Was Once An Immigrant
June 5, 2002
By Luciana Bohne
"The number of malnourished children represents an
increase of 72% since international sanctions were imposed
on Baghdad." THE UNICEF, Nov. 1997
"Embargo should not be imposed on any nation. . . . It
is a war against humanity and children suffer the most."
JOHN PAUL II
am a US citizen. I was once an immigrant. My daughter, who
was recently celebrated in the New York media for her rescue/relief
efforts at the Twin Towers after 9-11, was born in New York
City. She is, on her mother's side, of immigrant descent.
Fortunately, for these times, she has blue eyes and has inherited
my family's and her father's Germanic traits. I am a Slavo-Italian
from the northeast of the Italian peninsula. I do not fit
the stereotype of the Mediterranean type (unfortunately).
We belong to the professional classes: I am a university professor.
We know our rights, can read and write, and know the names
of our senators and representatives. Our English is standard.
Mine, however, retains a trace of accent--a lingering legacy
of my foreigness.
Lately, I have been detecting a change in treatment when
I open my mouth in public and my English-English spills out--it's
an English layered with different influences, picked up during
my refugee years across Europe. Shop-assistants have begun
to talk to me with enforced tolerance, it seems. Some, with
barely disguised distrust. Others have spoken v-e-r-y s-l-o-w-l-y,
ending with an implied "kapish?" A few have acted with smugness
at piloting the foreign lady to the cat-food section of their
minimum-wage, no-benefits, inhumanely vast emporium of largely
disposable and unnecessary trash that passes for goods in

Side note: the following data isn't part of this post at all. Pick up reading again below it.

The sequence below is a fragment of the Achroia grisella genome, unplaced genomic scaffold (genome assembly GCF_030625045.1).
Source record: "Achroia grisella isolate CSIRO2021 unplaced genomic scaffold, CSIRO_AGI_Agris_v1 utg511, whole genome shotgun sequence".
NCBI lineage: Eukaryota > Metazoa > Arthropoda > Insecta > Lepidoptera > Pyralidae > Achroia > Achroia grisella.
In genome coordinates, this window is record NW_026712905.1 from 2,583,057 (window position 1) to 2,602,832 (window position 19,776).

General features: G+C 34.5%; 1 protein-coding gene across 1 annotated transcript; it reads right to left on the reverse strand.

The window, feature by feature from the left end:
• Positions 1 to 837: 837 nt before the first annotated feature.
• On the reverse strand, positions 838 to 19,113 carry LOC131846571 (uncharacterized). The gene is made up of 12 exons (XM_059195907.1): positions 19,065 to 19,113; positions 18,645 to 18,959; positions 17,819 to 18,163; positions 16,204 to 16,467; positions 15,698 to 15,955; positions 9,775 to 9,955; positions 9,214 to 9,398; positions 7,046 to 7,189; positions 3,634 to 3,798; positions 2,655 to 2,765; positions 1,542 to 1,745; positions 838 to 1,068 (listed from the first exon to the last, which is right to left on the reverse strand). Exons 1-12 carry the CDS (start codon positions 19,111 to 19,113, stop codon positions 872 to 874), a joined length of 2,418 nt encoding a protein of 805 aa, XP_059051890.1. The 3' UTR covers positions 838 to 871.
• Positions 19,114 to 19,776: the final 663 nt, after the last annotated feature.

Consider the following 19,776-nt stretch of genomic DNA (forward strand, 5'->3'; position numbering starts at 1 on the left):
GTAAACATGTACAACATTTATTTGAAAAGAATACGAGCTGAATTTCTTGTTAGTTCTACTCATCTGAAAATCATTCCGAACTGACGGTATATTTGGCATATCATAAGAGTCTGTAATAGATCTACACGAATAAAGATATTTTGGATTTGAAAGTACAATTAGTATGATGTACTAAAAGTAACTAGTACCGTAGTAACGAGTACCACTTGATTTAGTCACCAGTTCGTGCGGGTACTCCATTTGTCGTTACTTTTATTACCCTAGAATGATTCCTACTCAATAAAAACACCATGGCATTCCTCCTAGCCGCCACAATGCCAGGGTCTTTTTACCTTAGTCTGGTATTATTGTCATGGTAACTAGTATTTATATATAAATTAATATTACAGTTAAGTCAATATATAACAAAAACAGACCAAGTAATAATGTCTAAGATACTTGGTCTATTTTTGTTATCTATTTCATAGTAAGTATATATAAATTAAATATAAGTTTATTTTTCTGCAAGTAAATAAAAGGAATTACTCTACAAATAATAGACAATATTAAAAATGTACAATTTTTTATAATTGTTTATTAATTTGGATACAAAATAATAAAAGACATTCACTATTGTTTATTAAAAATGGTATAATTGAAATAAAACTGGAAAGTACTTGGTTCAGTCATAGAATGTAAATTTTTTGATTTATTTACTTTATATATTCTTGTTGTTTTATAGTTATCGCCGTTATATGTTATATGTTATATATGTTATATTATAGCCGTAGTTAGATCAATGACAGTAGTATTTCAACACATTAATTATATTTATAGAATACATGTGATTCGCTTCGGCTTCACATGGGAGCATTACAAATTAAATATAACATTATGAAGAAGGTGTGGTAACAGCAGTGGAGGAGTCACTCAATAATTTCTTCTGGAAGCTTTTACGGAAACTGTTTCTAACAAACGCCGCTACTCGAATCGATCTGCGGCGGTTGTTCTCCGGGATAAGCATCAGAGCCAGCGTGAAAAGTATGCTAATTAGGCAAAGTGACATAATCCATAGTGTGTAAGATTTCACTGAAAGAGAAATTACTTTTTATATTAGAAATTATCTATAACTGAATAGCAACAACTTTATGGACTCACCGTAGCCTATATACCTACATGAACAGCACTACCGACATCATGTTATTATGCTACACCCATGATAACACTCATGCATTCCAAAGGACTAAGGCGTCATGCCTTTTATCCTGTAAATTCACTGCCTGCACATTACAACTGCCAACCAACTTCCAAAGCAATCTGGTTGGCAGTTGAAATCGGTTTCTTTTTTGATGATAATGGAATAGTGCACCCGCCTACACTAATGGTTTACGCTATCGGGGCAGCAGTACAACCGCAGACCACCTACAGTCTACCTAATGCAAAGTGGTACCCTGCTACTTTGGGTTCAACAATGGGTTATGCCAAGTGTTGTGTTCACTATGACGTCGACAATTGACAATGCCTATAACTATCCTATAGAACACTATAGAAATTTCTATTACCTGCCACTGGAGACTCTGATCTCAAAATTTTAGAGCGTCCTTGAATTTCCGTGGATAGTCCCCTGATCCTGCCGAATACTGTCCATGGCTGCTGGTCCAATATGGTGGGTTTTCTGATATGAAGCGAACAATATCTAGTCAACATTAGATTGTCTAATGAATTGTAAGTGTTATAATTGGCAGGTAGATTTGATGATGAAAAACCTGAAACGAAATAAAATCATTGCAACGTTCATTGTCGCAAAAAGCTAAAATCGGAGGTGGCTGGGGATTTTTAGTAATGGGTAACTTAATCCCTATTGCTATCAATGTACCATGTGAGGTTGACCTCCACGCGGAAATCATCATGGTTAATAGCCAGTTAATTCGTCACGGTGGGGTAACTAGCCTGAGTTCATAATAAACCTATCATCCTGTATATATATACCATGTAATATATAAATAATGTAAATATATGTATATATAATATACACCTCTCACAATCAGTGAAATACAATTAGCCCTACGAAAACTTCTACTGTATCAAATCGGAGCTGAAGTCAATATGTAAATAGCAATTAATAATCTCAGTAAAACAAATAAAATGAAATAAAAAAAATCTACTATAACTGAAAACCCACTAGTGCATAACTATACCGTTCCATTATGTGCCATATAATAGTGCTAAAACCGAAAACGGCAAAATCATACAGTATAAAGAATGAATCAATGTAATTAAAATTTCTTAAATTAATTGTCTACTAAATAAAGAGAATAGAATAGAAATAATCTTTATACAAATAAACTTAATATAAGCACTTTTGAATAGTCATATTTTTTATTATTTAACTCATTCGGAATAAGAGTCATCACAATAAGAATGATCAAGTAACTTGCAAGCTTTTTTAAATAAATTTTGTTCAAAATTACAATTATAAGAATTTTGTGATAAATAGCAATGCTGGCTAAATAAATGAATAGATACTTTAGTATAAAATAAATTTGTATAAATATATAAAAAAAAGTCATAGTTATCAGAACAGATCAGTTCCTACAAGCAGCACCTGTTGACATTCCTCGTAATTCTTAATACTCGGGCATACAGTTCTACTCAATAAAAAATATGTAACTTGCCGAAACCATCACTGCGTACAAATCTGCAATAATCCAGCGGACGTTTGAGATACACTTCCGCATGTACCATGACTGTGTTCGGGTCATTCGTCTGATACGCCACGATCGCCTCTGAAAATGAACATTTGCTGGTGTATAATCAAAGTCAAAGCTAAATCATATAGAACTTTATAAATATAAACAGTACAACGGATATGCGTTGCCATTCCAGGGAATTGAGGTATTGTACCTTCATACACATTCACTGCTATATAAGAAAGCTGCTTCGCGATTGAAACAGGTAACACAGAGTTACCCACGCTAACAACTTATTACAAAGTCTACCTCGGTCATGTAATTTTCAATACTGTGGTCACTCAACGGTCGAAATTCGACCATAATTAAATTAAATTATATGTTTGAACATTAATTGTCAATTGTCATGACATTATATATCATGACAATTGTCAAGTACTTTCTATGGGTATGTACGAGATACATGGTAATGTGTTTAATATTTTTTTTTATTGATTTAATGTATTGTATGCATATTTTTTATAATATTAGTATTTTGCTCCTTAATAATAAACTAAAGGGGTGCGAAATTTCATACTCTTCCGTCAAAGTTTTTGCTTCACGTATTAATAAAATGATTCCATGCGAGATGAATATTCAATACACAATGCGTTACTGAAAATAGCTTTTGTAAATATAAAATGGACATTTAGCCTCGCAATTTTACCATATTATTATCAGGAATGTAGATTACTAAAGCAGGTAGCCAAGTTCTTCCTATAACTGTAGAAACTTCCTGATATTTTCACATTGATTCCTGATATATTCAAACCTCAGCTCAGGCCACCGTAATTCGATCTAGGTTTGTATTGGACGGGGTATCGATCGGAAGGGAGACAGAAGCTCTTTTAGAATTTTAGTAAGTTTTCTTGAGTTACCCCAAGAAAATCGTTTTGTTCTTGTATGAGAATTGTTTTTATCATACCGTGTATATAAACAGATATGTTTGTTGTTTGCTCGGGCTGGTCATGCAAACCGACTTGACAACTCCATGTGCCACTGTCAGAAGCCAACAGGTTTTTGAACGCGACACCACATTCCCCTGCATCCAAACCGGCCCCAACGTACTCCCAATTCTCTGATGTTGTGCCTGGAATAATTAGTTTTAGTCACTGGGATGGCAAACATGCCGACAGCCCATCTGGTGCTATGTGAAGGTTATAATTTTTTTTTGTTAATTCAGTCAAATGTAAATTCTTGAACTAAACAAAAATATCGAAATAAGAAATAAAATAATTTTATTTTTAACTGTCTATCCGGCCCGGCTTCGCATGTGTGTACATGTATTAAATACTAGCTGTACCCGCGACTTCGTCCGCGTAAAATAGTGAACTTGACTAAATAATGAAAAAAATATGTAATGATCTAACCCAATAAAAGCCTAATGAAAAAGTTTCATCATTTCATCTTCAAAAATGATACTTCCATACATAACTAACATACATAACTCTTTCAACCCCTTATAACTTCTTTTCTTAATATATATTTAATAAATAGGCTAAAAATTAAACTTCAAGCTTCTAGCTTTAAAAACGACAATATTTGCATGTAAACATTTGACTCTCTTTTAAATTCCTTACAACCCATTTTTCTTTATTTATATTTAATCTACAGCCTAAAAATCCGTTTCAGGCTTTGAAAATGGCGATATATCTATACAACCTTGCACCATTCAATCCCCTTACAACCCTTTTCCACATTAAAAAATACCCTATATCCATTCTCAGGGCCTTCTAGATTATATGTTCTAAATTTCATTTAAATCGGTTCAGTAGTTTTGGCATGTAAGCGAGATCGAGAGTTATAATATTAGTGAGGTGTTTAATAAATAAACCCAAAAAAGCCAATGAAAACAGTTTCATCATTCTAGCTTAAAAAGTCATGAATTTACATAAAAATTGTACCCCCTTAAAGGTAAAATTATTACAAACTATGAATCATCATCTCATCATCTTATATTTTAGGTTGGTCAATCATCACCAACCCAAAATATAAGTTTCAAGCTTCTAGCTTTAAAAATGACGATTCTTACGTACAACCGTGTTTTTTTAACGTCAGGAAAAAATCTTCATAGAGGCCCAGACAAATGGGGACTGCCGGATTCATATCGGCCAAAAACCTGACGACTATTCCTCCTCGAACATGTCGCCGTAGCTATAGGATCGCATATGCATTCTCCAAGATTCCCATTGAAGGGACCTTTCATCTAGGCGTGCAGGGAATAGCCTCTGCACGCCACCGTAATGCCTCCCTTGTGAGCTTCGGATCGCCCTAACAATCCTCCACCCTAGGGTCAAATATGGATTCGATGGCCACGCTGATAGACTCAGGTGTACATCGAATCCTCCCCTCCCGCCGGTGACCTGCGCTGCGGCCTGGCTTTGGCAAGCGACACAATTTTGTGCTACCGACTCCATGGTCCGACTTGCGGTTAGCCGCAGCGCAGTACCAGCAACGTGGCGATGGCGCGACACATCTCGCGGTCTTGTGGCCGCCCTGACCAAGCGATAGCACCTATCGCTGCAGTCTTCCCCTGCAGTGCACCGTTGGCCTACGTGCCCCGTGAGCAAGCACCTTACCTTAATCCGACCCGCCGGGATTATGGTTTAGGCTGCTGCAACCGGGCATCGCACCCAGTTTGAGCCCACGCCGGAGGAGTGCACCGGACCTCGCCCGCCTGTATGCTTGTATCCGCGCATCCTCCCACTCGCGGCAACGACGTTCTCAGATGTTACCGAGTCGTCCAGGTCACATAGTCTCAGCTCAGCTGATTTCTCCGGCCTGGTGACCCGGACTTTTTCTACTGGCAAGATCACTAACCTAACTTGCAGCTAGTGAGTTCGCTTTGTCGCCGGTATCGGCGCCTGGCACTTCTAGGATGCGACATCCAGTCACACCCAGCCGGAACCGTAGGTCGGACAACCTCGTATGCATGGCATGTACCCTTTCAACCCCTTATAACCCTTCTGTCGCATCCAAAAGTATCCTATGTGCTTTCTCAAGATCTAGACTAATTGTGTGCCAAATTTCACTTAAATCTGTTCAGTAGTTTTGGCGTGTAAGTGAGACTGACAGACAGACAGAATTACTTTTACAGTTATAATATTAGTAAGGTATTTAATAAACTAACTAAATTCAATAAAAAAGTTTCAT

the consumer world. Still others have asked me if I was familiar
with the English alphabet--not to insult me, to be fair, but
in case I came from a country that used squiggles instead
of the familiar letters that one out of three Americans can
barely make out.
At first, I thought, what is wrong? am I wearing something
odd? does it make me look crazy? am I not meeting my quota
of Americanly-correct diction?
Then it hit me: I am one of those people whom President Bush
and Attorney General Ashcroft have warned Americans to be
on the alert about, to report on--to put on notice, in other
words. I am different, possibly un-American.
Laughable, but there it is: after thirty years lived as an
American wife, mother, and teacher, I find that my accent,
once considered charming (and certainly nothing that I could
do anything about) has now become a source of suspicion. I
have considered going about sprinkling my speech with quaint,
country expressions like "y'all" and "ain't," but these come
out sounding inadvertently parodic, snobbish, and mocking
rather than homey and folksy. There's been a benefit to this
marketplace discomfort: I have developed agoraphobia--fear
of the marketplace. I shop less and save more, which, unfortunately,
makes me more, not less, un-American. But, in a nutshell,
that's how the politics of resentment begins. When you are
hurt, you love a little less.
When we were immigrants, in New York, we used to send money
back to the now extinct Federal republic of Yugoslavia, where
our relatives were starving in the 1950's. We could not send
it through the mail. McCarthy-era postal workers were alert
to envelopes addressed to Communist countries; they could
seize the money--perhaps fine us. We didn't know enough English
to find out.
We entrusted the money to Italian merchant sailors stopping
in New York. These sailors would then find a way to get it
across the Yugoslav border to our families. We knew that the
US government wasn't keen on dollars being sent to Communist
countries. We didn't mean to be disloyal, but our obligation
was to the starving.
We didn't make much money. I remember sending $25 out of
my $160 per month, net pay, to a cousin in Italy to support
another cousin's education in Yugoslavia. Was I aiding the
Communist regime--then equivalent to today's terrorist organizations
in the official mind? My cousin eventually left Yugoslavia